The day-to-day operations of developers in most organizations are highly fragmented. For a developer to implement a feature, they have to go through a CI system, a test system, a service for the deployment, and again a service for monitoring the application in production. It’s clear that development teams often lack clarity about what’s going on in their services. By following GitOps principles, we can describe the entire IT infrastructure of an organization declaratively and automate operations in a manner that minimizes the need for human intervention.

Managing Infrastructure as Code (IaC) With GitOps

Infrastructure that’s managed manually is prone to configuration drift. This challenge was initially tackled by earlier IaC tools such as Chef and Puppet. However, this problem has only worsened with the advent of Kubernetes. With the thousands of containers in production today, configuration drift is a given in most enterprise systems. However, this need not be the case.

GitOps, with the help of agents like Flux, helps in drift detection especially when there are hundreds of services to monitor, allowing developers to look for changes inside their code and detect drift from their desired state. For instance, if an EC2 instance on AWS gets accidentally deleted from the desired state, the development team gets alerted of its absence. It includes a set of controllers for keeping Kubernetes clusters in sync with configuration sources and uses containers for immutability and various cloud-native tools like Ansible and Terraform for automating and managing the configurations. It looks at all the repositories in Gitlab, for instance, and if any changes are detected, it clones the artifacts from the repositories and saves them in the declared state.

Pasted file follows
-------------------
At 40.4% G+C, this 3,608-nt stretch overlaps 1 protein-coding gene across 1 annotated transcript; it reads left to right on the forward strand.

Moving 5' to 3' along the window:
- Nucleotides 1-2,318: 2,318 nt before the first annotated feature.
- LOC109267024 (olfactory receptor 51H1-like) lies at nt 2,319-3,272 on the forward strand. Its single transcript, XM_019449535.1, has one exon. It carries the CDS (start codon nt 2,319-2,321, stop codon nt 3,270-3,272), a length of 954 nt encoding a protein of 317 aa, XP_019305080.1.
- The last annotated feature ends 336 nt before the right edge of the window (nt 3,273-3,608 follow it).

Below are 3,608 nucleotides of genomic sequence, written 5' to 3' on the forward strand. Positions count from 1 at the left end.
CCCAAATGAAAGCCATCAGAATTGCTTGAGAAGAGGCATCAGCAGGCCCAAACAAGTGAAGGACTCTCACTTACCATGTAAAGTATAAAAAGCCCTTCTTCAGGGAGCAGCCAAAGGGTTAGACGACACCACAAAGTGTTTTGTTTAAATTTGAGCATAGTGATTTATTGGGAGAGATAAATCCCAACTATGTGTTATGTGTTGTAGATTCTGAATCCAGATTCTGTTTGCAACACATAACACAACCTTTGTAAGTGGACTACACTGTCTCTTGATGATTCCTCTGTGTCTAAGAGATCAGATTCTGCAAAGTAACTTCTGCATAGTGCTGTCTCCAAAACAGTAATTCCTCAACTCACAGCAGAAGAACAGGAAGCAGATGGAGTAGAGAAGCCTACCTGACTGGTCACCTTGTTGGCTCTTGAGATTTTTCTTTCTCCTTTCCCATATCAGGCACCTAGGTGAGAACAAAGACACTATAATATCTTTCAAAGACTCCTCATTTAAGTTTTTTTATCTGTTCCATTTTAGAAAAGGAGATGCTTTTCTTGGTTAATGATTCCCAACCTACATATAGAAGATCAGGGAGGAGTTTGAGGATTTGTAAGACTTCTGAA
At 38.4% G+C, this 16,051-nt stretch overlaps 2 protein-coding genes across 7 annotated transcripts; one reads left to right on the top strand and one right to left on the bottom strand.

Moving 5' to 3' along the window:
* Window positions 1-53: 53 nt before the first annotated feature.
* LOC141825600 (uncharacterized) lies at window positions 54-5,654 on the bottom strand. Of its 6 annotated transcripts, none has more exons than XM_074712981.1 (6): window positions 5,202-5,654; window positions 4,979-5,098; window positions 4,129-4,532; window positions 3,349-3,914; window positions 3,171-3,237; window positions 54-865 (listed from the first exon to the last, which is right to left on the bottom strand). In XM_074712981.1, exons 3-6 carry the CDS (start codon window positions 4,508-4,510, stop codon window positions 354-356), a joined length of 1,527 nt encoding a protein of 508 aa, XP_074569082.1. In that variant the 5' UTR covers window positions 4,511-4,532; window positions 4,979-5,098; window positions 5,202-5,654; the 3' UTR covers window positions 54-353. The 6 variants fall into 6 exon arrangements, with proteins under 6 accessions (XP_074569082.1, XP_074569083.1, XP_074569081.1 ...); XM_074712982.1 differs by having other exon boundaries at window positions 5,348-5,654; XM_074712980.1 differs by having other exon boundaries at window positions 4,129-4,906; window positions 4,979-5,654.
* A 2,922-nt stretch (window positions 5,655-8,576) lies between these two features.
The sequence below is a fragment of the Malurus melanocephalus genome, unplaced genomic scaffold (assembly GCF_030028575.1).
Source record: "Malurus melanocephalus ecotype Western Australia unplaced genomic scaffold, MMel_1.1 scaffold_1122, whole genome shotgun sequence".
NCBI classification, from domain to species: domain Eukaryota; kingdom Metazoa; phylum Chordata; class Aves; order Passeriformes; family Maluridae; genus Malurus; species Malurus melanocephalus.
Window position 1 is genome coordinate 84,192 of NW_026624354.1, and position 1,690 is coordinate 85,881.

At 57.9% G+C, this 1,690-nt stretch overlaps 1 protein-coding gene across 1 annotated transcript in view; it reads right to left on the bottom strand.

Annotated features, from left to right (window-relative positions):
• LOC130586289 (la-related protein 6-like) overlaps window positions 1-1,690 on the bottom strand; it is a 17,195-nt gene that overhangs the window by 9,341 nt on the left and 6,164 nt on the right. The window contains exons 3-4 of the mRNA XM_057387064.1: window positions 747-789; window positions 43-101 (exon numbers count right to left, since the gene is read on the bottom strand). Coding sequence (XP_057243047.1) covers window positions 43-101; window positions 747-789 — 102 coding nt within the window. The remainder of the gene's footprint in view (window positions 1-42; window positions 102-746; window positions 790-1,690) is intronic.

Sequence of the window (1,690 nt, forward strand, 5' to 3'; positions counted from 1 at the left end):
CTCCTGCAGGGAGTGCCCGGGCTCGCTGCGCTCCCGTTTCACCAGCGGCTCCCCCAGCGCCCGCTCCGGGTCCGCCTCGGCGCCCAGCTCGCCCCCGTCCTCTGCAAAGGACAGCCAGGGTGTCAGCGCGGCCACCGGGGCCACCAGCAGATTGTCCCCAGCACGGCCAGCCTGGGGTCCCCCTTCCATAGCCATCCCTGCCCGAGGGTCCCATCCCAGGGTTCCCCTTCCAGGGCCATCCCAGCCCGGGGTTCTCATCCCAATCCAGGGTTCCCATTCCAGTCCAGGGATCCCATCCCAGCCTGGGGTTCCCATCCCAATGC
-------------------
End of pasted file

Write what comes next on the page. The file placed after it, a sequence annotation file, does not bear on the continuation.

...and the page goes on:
Enforcing Network Policies

Networking used to be simpler in the days of client-server communication. Today, networking is many-to-many across both internal and external applications. Service meshes have risen to tame the complexity around networking. However, it takes a conscious decision to apply declarative principles across the system for declarative networking to actually work. That’s what GitOps enables - declarative everything - including networking.

GitOps integrates with service meshes to enforce network policies and is designed to give developers confidence in automating production releases. It can integrate multiple service meshes like Istio, Linkerd, and Kuma to split the traffic to flow into different versions of an application. Taking advantage of this powerful networking model, GitOps goes further to enable progressive delivery - implementing canary releases to reduce the impact of bad code in production. GitOps enables this using Flagger - a tool purpose-built for managing progressive delivery.

GitOps also delivers critical monitoring metrics such as HTTP/gRPC success rates, latency, etc, and can show live updates on the traffic. It can even be integrated with messaging tools like Slack to receive real-time notifications on the status of the product release.

Enforcing Security Policies